The reason that applications that use a lot of memory make the system slow is because that forces the system to use storage devices. What you are asking to do is what the system is already doing and the reason you are not happy. Unfortunately, the only solutions are to change your workload so it requires less memory or to add more memory.

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Even if you were to do this, it would not be recommended. USB drives/Hard Drives are extremely slow. Think about your USB Drive. It will transfer at a MAX of 60MBps. The ram in your computer based on your other question will run anywhere from 4200MBps to 5333MBps!

That is why when your computer is low on memory that it will use your Pagefile to allocate memory as Virtual Memory. Your hard drive light will go crazy and your computer will slow down greatly. It ran out of physical memory and in efforts to not crash, it will use your hard drive as virtual memory. Just think of how slow the computer is at that point and just think how horrible your VM will run if it is always using this RamDisk (see below) or virtual memory.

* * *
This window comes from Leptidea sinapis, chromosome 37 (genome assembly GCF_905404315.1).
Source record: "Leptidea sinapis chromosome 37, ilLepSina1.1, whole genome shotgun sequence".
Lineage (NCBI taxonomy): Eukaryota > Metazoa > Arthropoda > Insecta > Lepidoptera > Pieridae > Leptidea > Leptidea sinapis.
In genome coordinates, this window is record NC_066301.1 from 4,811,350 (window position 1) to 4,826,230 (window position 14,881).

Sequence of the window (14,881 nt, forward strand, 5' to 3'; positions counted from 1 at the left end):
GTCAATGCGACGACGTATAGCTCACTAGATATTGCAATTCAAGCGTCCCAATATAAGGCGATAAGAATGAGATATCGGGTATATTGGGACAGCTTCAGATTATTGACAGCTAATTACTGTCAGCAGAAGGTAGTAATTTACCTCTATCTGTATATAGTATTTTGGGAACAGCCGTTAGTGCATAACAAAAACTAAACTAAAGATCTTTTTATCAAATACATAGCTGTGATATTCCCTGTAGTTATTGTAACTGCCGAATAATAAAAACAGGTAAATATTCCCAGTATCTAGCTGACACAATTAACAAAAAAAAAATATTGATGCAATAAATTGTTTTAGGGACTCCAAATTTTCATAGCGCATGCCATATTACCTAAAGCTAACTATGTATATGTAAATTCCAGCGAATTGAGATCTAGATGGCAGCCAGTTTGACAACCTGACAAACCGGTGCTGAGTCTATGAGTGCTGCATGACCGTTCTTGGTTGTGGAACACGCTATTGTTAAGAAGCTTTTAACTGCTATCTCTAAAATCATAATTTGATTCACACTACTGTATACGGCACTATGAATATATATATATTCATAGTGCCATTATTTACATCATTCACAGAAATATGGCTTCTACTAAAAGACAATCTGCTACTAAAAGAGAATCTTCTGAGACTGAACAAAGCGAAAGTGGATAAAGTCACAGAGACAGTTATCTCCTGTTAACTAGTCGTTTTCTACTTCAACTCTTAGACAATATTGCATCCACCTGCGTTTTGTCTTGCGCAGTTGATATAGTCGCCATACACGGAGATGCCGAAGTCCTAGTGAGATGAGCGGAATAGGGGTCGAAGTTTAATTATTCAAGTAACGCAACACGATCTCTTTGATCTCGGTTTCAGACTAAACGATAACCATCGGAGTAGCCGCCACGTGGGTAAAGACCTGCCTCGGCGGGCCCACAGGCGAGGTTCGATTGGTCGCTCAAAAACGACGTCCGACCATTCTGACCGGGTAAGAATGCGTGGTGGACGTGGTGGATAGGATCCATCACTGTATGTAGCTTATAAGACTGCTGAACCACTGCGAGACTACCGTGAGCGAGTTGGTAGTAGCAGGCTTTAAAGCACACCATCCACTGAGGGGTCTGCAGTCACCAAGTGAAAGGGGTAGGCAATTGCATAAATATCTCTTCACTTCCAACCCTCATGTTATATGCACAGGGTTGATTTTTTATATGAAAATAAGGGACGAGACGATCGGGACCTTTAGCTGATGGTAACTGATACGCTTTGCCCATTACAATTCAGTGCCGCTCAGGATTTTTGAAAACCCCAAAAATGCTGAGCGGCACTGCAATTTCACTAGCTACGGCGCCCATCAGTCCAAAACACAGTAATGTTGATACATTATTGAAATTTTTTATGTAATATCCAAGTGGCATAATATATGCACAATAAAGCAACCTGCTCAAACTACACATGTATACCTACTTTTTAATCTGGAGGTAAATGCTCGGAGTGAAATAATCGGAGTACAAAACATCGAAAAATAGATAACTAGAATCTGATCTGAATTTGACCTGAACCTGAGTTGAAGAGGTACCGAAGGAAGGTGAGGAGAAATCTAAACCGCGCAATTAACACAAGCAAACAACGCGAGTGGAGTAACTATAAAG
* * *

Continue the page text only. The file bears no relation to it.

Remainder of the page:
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Yes, the name is "virtual memory" or "swapping"; it has been in regular use on personal computers for a very long time (first found in the 1960s, and ever since 1990s all mainstream OSes have them and turned them on by default). You might be able to improve performance marginally by tweaking the size of virtual memory (how to for vista), although it probablyy wouldn't improve performance by much.

In general a virtual memory only improve performance in situations where your computer will not be able to handle the memory load otherwise, e.g. in situation where your system starts to go awry because they get OOM-killed by the OS.